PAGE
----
A key Wall Street rating agency downgraded the state's bonds Friday as Connecticut teeters toward a deficit in the current fiscal year.
Moody's Investors Service cited the state's high debt, racked up by substantial borrowing through the years, and depletion of the state's rainy-day fund for fiscal emergencies. Legislators drained the emergency fund to cover budget deficits during the deep recession that severely limited the state's tax collections.
A ratings downgrade can lead to higher borrowing costs when the state sells bonds, and officials said it can also send a bad signal to businesses considering relocating to Connecticut because corporate leaders might question the state's financial stability.
The downgrade, from Aa2 to Aa3, brought a sharp rebuke from Ben Barnes, the budget chief for Democratic Gov. Dannel P. Malloy.
"Moody's is wrong in its analysis of the state's finances, and wrong to change Connecticut's credit rating," Barnes said in a statement. "Connecticut has done all the right things to shore up our finances, and Moody's has responded with a downgrade intended to satisfy their internal corporate need to deflect attention from their historic lack of credibility."
"Connecticut has always paid its debt, and remains an attractive issuer of public debt. Investors appreciate Connecticut's strong income levels, conservative debt management practices, and fiscally conservative leadership."
Although Republicans have repeatedly blasted Malloy for enacting the largest tax increase in state history, the governor has said that he made difficult choices to right a sinking ship and put the state's fiscal house in order. That included walking through the political fire of tax increases.
Moody's says that the state's overall fiscal health has not improved because of huge pension and health care obligations for retired state employees. Republicans said the downgrade was a major wake-up call for Malloy and the Democratic-controlled legislature to cut spending in order to wrestle the state's fiscal problems to the ground.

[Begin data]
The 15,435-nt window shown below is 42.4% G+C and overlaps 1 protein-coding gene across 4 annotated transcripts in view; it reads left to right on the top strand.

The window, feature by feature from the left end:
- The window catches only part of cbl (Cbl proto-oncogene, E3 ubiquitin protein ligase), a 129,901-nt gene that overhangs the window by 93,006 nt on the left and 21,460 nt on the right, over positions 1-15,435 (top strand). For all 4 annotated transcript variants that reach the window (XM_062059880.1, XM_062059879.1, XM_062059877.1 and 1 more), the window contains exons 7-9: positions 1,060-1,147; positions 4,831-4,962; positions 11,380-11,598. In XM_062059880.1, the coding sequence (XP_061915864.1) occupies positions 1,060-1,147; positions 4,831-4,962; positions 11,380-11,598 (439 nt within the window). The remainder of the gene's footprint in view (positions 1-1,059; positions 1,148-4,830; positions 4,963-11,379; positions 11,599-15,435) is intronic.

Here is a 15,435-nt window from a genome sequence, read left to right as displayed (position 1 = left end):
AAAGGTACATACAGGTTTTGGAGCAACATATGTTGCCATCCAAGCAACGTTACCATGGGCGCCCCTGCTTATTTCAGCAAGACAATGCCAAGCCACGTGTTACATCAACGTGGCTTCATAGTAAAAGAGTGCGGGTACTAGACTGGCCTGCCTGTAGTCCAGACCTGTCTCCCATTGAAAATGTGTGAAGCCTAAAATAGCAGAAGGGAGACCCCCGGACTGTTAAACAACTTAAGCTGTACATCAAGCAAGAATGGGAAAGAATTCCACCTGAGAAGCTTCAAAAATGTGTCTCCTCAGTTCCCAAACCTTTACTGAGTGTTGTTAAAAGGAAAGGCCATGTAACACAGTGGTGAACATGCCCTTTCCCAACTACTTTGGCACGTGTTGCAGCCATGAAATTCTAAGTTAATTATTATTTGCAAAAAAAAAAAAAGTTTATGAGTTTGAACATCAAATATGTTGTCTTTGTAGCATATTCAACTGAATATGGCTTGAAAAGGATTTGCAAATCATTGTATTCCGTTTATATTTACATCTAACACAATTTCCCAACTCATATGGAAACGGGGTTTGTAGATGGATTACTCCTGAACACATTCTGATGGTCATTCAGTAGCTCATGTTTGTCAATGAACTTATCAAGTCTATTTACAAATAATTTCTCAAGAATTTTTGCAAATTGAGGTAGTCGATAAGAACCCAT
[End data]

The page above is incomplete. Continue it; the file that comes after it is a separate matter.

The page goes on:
House Republican leader Larry Cafero of Norwalk said that Moody's has been a well-respected, nationally recognized, honest broker in the financial world for many years, and that Barnes is a new budget chief who is "not qualified" to criticize the agency.
"Moody's doesn't have a political dog in this fight," Cafero told reporters in the state Capitol press room. "This isn't about appearances or P.R. They state the facts as they see them. ... Basically, what they're saying is Connecticut is doing worse than it was, and therefore our bond rating is downgraded. That's all you can say about it. You can make excuses. That's irrelevant. We have to deal with the issue."
Republicans said the state needs to cut spending, rather than trying to balance the budget with the tax increases enacted last year -- overall, the largest in state history. The legislature voted to approve Malloy's plans to increase the state income tax, along with the corporate profits, cigarette, and sales taxes, among others.
Malloy's senior adviser, Roy Occhiogrosso, said, "Those are ridiculous comments, even for Rep. Cafero. Unemployment is at its lowest point in more than two years, and is headed down. Gov. Malloy's first year in office resulted in the state experiencing net job growth for the first time in four years. And today [the Connecticut Business and Industry Association] suggested the economy could grow by 4 percent next year. Most of this is happening because the governor -- supported by some very courageous legislators -- had the guts to do what was necessary to stabilize the state's finances."